What Does Medicare Cover?

Different options of Medicare coverage allow for those who are eligible for a Medicare Part D Plan to choose a way of accessing Medicare coverage that best fits their individual health needs.

Three main factors contribute to Medicare coverage. These include:

  1. Federal and state laws
  2. National coverage decisions made by Medicare concerning whether an item or service is covered
  3. Coverage decisions about what is considered medically necessary, and should therefore be covered

Medicare Part A Coverage

Medicare Part A provides hospital coverage. This part of Medicare can help pay for healthcare received as an admitted patient in a hospital or skilled nursing facility. It may also cover nursing home care (excluding custodial-only care), hospice and home health services.

Examples of medically necessary inpatient care that may be covered by Part A include:

  • Lab tests, X-rays, and radiation treatment needed as an inpatient
  • Operating room and recovery room services
  • Drugs, medical supplies and equipment needed as an inpatient
  • Some blood transfusions as an inpatient
  • Physical therapy from home health services
  • Hospital meals

Certain items are not covered under Medicare Part A. These include doctor services that you receive as an inpatient and custodial care (help with dressing, bathing, eating, etc.). Most doctor services you receive in the hospital are covered under Medicare Part B.

Medicare Part B Coverage

Medicare Part B provides medical coverage. There are two main types of services: medically necessary outpatient services (needed to treat a disease or condition) and preventive services. Medicare Part B differs from Part A because it offers coverage for things needed on an outpatient basis.

Examples of medically necessary outpatient and preventive services that may be covered by Part B include:

  • Doctor office visits
  • Flu and pneumonia shots
  • Clinical laboratory tests (blood tests, urinalysis, etc.)
  • Emergency room services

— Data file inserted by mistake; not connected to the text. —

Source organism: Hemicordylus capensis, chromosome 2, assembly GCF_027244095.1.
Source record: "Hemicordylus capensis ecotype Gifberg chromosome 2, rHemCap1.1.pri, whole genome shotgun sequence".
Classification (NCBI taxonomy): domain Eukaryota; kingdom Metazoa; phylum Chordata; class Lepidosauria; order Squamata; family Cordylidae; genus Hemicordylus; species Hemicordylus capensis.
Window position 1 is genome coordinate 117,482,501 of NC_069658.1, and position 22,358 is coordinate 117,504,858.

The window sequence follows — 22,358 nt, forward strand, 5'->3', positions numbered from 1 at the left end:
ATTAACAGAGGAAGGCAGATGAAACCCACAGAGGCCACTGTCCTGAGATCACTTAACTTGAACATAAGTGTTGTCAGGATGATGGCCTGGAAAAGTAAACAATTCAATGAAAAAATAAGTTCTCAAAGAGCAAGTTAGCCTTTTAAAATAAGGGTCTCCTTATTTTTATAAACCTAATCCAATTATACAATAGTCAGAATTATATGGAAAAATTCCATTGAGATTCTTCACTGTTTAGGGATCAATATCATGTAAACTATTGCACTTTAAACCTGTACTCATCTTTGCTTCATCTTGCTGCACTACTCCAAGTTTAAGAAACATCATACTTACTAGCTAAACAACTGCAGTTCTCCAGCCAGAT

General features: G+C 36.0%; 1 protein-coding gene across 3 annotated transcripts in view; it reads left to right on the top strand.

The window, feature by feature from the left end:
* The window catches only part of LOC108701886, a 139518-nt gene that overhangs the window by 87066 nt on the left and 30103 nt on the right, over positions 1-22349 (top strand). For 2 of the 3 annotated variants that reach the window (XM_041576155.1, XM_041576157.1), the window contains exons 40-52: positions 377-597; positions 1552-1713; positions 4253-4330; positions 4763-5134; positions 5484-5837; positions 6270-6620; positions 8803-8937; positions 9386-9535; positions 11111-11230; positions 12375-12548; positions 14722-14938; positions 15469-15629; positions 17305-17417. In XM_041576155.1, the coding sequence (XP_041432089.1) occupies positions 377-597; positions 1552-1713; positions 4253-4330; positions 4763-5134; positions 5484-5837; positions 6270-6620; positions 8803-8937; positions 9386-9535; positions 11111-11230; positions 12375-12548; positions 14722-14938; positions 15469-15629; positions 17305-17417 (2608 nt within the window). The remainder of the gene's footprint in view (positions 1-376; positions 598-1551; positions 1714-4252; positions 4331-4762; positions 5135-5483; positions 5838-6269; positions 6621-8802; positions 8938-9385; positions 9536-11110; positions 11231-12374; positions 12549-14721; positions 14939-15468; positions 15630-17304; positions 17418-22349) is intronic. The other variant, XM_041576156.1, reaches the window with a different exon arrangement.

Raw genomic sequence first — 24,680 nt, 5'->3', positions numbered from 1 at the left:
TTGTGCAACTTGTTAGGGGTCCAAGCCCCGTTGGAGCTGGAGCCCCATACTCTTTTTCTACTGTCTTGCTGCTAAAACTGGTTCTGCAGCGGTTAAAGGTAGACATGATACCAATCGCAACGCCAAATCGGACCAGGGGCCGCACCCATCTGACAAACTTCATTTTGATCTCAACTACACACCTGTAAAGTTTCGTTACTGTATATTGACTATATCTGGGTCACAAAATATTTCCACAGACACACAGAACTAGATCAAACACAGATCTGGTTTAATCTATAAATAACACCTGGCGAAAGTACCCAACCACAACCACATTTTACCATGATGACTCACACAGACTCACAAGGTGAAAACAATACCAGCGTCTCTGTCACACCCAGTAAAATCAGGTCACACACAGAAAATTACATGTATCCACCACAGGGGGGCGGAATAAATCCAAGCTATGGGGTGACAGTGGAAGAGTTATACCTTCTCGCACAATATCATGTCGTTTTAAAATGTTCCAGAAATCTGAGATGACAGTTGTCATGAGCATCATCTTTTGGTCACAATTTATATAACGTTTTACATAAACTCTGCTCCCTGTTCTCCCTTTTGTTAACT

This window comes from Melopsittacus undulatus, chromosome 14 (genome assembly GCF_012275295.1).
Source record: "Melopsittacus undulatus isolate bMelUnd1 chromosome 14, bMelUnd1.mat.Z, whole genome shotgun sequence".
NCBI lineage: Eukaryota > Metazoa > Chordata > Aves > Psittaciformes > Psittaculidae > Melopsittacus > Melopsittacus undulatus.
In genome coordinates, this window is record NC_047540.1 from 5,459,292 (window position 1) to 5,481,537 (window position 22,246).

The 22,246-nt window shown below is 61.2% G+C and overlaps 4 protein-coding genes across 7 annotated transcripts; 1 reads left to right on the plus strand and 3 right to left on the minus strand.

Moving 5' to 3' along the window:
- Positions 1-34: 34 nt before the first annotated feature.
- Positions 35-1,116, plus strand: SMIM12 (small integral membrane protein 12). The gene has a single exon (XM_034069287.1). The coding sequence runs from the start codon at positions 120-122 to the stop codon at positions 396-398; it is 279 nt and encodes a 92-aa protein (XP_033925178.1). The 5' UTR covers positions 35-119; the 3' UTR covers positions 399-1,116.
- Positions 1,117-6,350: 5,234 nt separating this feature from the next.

• Ambulance services
  • Getting a second opinion before surgery
  • Clinical research
  • Some diagnostic screenings (colorectal screenings, mammograms, etc.)
  • Mental healthcare as an outpatient
  • Durable medical equipment, such as wheelchairs or nebulizers

Similar to Part A, there are certain items not covered by Medicare Part B. These include custodial care (help with dressing, bathing, eating, etc.), long term care and most cases of dental, vision or hearing care.

Medicare Part C Coverage

Medicare Part C is called Medicare Advantage, and is a way to combine coverage from Part A and Part B. Medicare Advantage plans must provide – at minimum – the same coverage offered by Medicare Parts A and B.

Examples of the services covered by Medicare Part C include:

  • Hospital inpatient stays
  • Skilled nursing services
  • Home health services
  • Medically necessary outpatient services
  • Doctor office visits
  • Medically necessary preventive services (shots and screenings)
  • Laboratory tests

Medicare Part C may also include Part D coverage; when it does, it is called a Medicare Advantage Prescription Drug plan (MA-PD). Medicare Part C plans may offer additional services beyond Medicare, like hearing, vision, dental and transportation coverage. 

Medicare Part D Coverage

Individuals who select prescription drug coverage have two options: they can either enroll in a stand-alone Prescription Drug Plan (PDP), or choose a Medicare Advantage Prescription Drug plan (MA-PD).

Medicare Part D covers the most commonly prescribed drugs. However, the specific drugs covered might vary depending on the PDP. The covered drugs are included in the plan’s drug formulary, or list of drugs.